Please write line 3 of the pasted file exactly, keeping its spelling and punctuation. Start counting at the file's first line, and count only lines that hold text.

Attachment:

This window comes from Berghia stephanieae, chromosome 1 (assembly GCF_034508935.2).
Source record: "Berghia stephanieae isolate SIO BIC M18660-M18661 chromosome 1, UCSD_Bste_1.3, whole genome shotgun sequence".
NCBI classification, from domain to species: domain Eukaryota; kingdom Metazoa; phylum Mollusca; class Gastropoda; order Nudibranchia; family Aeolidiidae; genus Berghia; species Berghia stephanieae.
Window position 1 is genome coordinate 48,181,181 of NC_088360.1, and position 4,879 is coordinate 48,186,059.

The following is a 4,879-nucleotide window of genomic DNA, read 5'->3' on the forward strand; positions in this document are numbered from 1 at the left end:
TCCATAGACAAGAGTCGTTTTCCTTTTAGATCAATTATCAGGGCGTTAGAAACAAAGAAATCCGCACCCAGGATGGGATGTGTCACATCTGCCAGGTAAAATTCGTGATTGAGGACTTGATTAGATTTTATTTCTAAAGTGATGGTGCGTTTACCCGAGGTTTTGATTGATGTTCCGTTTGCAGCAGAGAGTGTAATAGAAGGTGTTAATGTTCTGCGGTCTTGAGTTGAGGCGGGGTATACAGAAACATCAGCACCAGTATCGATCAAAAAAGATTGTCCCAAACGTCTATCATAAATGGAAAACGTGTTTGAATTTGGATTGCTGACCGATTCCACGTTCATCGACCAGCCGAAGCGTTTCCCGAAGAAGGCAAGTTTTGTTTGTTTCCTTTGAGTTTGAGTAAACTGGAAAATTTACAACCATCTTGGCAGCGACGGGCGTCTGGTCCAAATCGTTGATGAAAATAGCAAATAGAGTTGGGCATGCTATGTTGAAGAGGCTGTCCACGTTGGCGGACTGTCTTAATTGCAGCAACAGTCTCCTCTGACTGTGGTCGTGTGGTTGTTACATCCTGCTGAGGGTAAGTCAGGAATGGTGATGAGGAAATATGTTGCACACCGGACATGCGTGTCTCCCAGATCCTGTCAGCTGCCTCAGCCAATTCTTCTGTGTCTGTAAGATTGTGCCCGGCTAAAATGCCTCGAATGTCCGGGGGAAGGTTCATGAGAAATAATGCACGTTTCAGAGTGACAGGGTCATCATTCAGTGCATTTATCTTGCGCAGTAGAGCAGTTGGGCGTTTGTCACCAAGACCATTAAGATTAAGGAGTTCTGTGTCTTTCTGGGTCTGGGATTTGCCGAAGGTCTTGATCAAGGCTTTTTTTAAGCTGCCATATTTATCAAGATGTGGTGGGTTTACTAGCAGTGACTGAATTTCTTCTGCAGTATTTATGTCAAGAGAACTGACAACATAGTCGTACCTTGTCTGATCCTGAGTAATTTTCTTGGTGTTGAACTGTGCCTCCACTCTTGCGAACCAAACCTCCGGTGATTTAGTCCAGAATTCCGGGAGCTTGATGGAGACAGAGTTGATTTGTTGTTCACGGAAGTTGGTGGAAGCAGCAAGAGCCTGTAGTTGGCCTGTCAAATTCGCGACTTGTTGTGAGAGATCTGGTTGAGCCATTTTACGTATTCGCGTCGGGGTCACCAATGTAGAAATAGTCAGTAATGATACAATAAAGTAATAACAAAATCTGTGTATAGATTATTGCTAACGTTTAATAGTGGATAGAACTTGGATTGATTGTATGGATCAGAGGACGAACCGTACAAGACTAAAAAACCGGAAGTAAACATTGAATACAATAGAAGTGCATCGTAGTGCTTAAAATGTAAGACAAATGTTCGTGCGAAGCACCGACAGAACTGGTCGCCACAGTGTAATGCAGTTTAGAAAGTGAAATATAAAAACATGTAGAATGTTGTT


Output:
NCBI classification, from domain to species: domain Eukaryota; kingdom Metazoa; phylum Mollusca; class Gastropoda; order Nudibranchia; family Aeolidiidae; genus Berghia; species Berghia stephanieae.